Chicago researchers seek to produce an advanced prosthetic limb that will not only provide robust movement, but also authentic sensations. Trailblazers in brain stimulation, Bensmaia’s team works with rhesus macaque monkeys whose sense of touch is nearly identical to that of humans. “They use their hands to manipulate objects and to explore their environment the same way we do,” he says.
In his lab, Bensmaia has taught these primates to differentiate the location and force of touches applied to their skin. As the animals perform these tasks, electrodes implanted in the touch area of their brains record the neural activity evoked by each different sensation. The goal is ultimately to reproduce that activity through electrical stimulation delivered through these same electrodes.
The first human trials are set to begin soon. “If the human trials are successful, we may see people with terminator-like robotic arms walking around or sitting next to us on the bus,” he says. “This is a radical step toward the future where these machines will actually become extensions of our brains. We’re at the beginning stage, but the possibilities are staggering.”
Our ability to manipulate objects relies fundamentally on sensory signals originating from the hand. To restore motor function with upper-limb neuroprostheses requires that somatosensory feedback be provided to the tetraplegic patient or amputee. Accordingly, we have developed approaches to convey sensory information critical for object manipulation—information about contact location, pressure, and timing—through intracortical microstimulation of somatosensory cortex. In experiments with nonhuman primates, we show that we can elicit percepts that are projected to a localized patch of skin, that track the pressure exerted on the skin, and that signal the timing of contact events. We anticipate that the proposed biomimetic feedback will constitute an important step in restoring touch to individuals who have lost it.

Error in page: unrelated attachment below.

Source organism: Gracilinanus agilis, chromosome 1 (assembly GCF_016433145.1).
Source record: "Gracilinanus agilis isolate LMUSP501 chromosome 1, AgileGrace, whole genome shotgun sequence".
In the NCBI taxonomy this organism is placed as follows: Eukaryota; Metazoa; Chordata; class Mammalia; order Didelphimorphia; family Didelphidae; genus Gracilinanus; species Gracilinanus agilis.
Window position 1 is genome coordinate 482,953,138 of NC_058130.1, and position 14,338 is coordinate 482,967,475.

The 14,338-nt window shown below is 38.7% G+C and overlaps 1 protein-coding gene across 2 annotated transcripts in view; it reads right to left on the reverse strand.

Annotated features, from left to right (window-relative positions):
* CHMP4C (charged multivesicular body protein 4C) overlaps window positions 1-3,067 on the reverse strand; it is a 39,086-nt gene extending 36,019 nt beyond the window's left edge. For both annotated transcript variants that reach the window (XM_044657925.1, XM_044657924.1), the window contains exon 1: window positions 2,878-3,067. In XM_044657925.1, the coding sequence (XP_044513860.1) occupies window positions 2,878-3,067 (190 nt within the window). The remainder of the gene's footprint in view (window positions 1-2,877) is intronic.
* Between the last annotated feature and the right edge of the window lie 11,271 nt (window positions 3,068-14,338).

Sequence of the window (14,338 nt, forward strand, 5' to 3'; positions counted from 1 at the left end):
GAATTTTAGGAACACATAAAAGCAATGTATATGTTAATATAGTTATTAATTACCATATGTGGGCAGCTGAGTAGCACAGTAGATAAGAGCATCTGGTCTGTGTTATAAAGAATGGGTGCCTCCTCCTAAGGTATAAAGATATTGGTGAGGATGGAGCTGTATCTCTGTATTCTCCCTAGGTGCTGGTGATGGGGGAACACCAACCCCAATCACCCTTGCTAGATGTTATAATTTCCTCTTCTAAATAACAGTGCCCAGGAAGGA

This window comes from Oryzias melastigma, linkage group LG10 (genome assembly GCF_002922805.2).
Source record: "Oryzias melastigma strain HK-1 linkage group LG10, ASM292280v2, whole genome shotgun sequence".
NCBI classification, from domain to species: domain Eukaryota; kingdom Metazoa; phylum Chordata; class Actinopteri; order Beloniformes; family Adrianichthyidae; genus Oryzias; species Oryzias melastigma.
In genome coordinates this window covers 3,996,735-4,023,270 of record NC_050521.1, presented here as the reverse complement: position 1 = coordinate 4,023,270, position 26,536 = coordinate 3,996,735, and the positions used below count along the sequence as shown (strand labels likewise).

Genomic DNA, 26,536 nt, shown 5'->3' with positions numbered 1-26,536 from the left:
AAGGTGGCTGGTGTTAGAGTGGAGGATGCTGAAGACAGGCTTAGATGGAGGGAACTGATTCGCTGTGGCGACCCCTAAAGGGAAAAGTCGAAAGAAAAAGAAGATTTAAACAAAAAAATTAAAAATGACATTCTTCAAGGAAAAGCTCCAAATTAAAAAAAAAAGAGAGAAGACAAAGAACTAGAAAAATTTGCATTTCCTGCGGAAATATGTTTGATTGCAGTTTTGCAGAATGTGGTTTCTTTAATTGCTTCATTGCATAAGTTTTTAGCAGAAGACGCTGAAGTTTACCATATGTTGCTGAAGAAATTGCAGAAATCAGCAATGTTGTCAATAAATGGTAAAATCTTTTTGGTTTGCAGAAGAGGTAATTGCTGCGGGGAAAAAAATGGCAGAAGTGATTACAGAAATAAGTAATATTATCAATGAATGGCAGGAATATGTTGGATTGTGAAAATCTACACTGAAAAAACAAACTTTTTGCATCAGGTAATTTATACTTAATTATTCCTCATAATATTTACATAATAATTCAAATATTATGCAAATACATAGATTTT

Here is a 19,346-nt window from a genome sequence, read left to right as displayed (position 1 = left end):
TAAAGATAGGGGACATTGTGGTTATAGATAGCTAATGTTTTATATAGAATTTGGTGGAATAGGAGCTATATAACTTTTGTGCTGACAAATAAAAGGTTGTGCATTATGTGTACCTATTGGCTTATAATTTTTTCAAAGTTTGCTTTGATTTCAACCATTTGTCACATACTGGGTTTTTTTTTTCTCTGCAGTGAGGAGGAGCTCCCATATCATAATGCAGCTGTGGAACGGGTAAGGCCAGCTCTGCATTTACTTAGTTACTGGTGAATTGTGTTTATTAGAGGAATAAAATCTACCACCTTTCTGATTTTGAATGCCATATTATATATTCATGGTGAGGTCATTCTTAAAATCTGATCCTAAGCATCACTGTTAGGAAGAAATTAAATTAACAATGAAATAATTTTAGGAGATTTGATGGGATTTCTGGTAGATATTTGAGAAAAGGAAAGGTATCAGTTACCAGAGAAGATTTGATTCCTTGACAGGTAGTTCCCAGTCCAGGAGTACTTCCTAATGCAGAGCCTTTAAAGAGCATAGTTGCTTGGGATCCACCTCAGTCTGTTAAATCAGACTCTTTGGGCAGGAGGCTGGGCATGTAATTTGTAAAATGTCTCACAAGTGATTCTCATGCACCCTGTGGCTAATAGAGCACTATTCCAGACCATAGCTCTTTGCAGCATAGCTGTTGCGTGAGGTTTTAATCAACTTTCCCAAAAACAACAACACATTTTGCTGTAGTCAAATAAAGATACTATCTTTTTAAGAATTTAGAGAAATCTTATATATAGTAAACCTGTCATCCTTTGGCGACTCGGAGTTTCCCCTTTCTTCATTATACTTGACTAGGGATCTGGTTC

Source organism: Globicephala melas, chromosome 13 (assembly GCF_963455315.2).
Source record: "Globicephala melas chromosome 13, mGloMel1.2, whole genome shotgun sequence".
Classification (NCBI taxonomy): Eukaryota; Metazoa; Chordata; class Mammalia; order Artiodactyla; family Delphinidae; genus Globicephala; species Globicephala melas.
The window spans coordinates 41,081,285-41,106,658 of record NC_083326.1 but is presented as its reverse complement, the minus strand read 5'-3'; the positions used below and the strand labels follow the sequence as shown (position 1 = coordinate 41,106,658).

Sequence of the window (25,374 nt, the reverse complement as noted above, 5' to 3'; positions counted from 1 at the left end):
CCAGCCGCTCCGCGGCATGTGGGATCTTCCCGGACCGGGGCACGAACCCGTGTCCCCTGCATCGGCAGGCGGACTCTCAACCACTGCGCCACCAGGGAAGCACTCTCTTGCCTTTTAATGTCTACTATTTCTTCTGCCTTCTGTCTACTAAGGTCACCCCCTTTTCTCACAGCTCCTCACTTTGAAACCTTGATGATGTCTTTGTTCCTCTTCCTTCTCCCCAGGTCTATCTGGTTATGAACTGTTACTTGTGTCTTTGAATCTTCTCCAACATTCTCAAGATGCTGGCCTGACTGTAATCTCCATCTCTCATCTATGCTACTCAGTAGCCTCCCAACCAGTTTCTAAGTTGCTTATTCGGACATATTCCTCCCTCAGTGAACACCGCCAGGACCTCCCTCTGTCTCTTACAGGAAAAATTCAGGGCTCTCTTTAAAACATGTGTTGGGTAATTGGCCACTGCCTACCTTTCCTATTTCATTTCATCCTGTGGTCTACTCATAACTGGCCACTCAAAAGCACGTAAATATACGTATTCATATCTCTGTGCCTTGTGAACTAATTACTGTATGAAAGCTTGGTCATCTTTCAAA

Our ability to manipulate objects dexterously relies fundamentally on sensory signals originating from the hand. To restore motor function with upper-limb neuroprostheses requires that somatosensory feedback be provided to the tetraplegic patient or amputee. Given the complexity of state-of-the-art prosthetic limbs and, thus, the huge state space they can traverse, it is desirable to minimize the need for the patient to learn associations between events impinging on the limb and arbitrary sensations. Accordingly, we have developed approaches to intuitively convey sensory information that is critical for object manipulation—information about contact location, pressure, and timing—through intracortical microstimulation of primary somatosensory cortex. In experiments with nonhuman primates, we show that we can elicit percepts that are projected to a localized patch of skin and that track the pressure exerted on the skin. In a real-time application, we demonstrate that animals can perform a tactile discrimination task equally well whether mechanical stimuli are delivered to their native fingers or to a prosthetic one. Finally, we propose that the timing of contact events can be signaled through phasic intracortical microstimulation at the onset and offset of object contact that mimics the ubiquitous on and off responses observed in primary somatosensory cortex to complement slowly varying pressure-related feedback. We anticipate that the proposed biomimetic feedback will considerably increase the dexterity and embodiment of upper-limb neuroprostheses and will constitute an important step in restoring touch to individuals who have lost it.
Brian Wang is a Futurist Thought Leader and a popular Science blogger with 1 million readers per month. His blog Nextbigfuture.com is ranked #1 Science News Blog. It covers many disruptive technology and trends including Space, Robotics, Artificial Intelligence, Medicine, Anti-aging Biotechnology, and Nanotechnology.
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